DSLR Pleiades, Little Dumbbell Nebula, NGC1275 galaxy
Posted: 9 September 2016
Clouds began showing up Monday afternoon, 5 September 2016, along with strong breezes. Hurricane Newton in the Pacific was approaching the coast and was forecast to reach southern Arizona as a tropical storm remnant by late Tuesday into Wednesday, dropping up to 3" rain. However, as the storm crossed the International Border it turned eastward instead of proceeding mostly north. Still received 0.82" on Wednesday at Cassiopeia Observatory from almost continuous light rain. As expected, the interior of the SkyShed POD stayed dry. The sky cleared on Thursday, 8 September.
Open: Thursday, 8 September 2016, 2109 MST
Conditions: Clear, humid
2116 MST: LX600 ON, StarLock OFF, High Precision OFF.
Viewed the near First Quarter Moon, 102X.
Took this handheld iPhone 6s Plus afocal 102X photo:
Switched to 271X and did some lunar viewing. Seeing was not good but there were some nice sights along the terminator.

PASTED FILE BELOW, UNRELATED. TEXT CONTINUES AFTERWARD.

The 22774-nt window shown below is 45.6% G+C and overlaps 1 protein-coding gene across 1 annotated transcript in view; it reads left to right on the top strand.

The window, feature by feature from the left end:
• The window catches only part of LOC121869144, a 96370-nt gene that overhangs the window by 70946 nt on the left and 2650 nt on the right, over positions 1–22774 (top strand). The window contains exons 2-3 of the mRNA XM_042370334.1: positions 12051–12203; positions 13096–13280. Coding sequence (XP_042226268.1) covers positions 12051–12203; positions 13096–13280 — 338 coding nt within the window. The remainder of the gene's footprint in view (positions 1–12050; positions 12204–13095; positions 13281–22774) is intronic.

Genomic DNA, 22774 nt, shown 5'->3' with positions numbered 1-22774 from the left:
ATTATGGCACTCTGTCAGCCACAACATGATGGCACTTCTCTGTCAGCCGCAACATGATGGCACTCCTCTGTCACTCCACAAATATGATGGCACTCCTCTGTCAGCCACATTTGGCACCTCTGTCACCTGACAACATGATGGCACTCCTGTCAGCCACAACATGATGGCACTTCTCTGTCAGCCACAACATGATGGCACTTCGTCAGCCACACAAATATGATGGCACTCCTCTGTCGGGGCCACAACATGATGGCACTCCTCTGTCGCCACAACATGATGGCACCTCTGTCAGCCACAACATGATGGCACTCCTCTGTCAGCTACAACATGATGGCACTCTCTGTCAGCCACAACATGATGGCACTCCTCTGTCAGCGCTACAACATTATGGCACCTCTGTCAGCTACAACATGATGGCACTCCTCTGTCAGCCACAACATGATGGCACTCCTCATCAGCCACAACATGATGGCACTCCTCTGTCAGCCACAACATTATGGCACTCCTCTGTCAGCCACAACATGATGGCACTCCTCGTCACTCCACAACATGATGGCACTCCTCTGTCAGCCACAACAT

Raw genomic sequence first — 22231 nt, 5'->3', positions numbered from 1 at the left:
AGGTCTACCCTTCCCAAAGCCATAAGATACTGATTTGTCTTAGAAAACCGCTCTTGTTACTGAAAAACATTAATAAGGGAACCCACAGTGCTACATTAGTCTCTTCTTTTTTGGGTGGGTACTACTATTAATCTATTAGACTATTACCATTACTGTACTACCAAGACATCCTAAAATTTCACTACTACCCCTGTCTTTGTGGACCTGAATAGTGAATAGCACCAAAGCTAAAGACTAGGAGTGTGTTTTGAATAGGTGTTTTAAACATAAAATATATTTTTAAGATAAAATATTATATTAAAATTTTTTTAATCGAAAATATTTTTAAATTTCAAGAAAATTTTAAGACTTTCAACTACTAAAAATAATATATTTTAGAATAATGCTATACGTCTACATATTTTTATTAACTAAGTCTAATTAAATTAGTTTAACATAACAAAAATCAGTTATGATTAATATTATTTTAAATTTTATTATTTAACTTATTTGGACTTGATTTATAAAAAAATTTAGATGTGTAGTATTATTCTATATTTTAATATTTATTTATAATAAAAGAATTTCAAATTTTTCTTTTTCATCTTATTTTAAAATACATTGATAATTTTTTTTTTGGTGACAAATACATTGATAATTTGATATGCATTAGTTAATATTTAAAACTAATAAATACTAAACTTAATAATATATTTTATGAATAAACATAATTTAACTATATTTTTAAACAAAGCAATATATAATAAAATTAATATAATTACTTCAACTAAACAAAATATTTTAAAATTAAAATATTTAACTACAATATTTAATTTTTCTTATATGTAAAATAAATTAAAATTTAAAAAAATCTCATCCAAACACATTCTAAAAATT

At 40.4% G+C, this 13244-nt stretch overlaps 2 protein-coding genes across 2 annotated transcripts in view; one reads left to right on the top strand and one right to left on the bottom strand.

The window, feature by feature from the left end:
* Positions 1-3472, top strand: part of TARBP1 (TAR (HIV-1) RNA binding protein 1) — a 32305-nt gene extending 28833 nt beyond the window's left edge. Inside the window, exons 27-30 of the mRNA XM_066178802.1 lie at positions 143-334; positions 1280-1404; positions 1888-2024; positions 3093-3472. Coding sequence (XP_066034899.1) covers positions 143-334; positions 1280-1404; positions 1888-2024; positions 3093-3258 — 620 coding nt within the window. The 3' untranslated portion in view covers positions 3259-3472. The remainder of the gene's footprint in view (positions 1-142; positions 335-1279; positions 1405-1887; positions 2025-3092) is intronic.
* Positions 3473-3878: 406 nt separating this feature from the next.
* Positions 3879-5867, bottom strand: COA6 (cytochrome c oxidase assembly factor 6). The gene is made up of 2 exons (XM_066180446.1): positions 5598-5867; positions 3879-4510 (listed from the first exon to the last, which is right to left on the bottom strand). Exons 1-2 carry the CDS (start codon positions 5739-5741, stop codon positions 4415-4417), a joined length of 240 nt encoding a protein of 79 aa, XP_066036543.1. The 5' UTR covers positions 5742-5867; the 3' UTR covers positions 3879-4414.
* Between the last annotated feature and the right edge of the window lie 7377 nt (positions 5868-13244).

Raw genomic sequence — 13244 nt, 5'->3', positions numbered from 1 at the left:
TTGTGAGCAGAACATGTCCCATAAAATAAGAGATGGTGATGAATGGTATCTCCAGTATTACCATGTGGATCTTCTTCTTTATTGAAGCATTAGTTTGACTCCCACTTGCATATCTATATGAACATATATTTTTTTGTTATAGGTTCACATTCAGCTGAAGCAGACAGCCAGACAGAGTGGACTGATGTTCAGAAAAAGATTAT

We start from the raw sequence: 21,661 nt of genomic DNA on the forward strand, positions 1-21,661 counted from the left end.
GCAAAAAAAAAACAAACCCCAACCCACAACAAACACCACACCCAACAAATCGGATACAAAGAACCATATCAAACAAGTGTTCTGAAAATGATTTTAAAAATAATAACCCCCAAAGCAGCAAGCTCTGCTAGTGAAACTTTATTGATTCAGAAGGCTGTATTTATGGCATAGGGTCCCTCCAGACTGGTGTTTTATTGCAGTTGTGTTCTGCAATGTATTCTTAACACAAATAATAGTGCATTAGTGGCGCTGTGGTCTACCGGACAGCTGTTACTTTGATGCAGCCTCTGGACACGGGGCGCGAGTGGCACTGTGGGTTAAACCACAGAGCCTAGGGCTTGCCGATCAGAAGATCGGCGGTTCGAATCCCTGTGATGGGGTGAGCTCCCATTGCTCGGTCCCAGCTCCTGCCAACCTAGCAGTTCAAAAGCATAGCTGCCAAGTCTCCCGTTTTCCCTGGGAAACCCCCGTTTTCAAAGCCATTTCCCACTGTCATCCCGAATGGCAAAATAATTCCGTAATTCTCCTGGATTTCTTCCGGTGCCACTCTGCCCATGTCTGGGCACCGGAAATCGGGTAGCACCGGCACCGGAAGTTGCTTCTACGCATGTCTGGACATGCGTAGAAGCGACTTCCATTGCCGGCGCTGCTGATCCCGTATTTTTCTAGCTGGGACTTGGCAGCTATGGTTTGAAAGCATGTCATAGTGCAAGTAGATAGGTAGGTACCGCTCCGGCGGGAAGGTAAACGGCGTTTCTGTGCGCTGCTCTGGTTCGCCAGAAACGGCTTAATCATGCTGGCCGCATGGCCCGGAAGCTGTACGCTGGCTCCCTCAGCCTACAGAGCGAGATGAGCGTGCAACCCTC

Handheld afocal 271X iPhone photos:
2137 MST: viewed M15 (globular cluster), 102X. It was a good object even with the bright sky due to the Moon.
2151 MST: viewed Uranus, 102X, very low in the East. Fairly good view at 271X with disk nicely visible.
Began preparing the DSLR for imaging.
2235 MST: Ceres was now above the hill. But identifying it in a sea of stars was challenging. Had planned to image Ceres and the asteroid Melpomene close together earlier in the week but cloudy skies prevented that. 2325 MST: took an image at prime focus + focal reducer; if possible will get another image for comparison on a future session.
2335 MST: Wi-Fi OFF. Slewed to M45 (Pleiades). StarLock ON. This is a 5 minute (StarLock autoguided), ISO 6400, White Balance 4000K, image of the nebulosity around stars in the Pleiades:
Then imaged M76 (Little Dumbbell Nebula), prime focus + focal reducer. 5 minute (StarLock autoguided), ISO 6400, White Balance 4000K:
And the last image of the night was of NGC1275 (galaxy) and many fainter galaxies, 5 minute (StarLock autoguided), ISO 6400, White Balance 4000K:
If you look closely you were see many fuzzy objects in the photo above. Those are galaxies.
0038 MST: ended imaging. Viewed NGC1275, 102X. Using averted vision, NGC1275 and two fainter galaxies were seen.
Close: Friday, 9 September 2016, 0106 MST
Session Length: 3h 57m|
I have posted a review of the Manfrotto Ball Head Camera Mount.
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